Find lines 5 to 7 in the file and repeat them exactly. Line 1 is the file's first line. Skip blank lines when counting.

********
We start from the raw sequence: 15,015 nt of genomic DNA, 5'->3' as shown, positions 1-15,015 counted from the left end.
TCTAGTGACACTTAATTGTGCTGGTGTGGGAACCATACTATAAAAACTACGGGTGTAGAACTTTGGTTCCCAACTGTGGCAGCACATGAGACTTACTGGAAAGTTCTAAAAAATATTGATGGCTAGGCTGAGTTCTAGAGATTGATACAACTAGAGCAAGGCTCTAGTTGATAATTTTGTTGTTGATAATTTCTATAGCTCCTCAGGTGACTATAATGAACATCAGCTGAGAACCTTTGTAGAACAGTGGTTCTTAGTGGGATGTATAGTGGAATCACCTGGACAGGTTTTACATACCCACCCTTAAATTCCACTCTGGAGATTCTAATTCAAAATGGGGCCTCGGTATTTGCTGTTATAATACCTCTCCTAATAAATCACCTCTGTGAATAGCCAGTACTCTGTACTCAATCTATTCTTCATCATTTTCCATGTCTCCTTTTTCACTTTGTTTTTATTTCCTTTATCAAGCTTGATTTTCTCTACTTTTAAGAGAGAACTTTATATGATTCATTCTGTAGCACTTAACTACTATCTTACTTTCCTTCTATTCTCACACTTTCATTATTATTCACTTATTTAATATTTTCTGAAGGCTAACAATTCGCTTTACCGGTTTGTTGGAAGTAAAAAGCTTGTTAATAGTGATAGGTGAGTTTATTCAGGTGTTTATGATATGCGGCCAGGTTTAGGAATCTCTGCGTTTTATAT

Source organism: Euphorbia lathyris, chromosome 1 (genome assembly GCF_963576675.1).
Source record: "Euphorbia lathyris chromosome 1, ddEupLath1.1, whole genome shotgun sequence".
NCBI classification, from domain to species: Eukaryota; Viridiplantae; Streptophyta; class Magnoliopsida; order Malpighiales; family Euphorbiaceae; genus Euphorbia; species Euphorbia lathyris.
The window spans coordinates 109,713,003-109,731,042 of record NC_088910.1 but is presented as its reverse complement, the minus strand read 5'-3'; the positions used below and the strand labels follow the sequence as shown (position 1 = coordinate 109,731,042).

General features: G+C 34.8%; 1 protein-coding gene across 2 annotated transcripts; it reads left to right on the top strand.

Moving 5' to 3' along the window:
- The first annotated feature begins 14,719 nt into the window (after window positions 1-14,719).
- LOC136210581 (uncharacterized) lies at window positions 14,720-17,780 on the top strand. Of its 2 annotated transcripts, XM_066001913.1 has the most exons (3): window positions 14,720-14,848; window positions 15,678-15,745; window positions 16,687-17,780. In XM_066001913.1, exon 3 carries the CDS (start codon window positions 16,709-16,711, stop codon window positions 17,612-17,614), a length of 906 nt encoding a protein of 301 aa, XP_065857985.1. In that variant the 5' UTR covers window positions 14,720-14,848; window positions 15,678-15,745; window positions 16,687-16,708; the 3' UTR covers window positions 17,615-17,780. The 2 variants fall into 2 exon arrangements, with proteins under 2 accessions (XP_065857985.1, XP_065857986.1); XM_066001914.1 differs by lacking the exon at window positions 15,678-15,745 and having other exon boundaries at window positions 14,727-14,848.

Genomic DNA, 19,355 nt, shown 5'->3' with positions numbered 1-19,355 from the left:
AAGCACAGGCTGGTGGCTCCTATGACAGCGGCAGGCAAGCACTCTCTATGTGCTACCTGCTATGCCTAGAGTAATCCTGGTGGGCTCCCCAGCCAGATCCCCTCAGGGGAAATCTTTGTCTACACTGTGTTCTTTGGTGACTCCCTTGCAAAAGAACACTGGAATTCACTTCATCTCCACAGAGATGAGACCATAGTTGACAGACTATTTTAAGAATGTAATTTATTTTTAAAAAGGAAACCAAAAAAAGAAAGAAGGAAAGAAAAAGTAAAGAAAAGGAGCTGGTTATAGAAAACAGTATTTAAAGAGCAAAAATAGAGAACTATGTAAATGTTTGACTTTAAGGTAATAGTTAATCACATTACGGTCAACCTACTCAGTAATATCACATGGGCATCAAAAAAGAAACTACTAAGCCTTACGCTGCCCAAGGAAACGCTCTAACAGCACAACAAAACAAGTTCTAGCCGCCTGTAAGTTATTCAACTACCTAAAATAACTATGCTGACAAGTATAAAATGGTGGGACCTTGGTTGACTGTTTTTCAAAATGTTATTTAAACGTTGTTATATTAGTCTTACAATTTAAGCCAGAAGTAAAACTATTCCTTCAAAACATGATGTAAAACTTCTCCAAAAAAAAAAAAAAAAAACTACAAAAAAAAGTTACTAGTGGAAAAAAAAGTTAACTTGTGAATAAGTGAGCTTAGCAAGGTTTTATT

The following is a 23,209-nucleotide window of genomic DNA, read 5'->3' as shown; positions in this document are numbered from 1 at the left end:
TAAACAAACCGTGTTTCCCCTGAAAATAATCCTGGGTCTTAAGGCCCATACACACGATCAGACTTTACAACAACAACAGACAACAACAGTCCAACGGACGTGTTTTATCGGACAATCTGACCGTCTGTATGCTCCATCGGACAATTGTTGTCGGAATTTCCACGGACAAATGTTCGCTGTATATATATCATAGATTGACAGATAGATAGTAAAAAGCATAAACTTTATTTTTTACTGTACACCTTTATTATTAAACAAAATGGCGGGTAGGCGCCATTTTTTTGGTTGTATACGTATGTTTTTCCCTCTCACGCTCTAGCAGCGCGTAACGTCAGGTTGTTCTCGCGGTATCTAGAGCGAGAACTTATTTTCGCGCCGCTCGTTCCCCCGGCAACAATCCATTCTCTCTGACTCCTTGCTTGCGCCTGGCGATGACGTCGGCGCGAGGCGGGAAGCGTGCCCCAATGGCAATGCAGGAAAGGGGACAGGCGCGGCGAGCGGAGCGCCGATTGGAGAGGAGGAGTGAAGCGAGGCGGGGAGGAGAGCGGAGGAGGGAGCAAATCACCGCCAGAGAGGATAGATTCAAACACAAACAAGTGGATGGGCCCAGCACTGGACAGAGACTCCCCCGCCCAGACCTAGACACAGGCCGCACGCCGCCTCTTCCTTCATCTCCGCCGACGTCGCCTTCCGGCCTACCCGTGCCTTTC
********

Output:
NCBI classification, from domain to species: Eukaryota; Viridiplantae; Streptophyta; class Magnoliopsida; order Malpighiales; family Euphorbiaceae; genus Euphorbia; species Euphorbia lathyris.
The window spans coordinates 109,713,003-109,731,042 of record NC_088910.1 but is presented as its reverse complement, the minus strand read 5'-3'; the positions used below and the strand labels follow the sequence as shown (position 1 = coordinate 109,731,042).

General features: G+C 34.8%; 1 protein-coding gene across 2 annotated transcripts; it reads left to right on the top strand.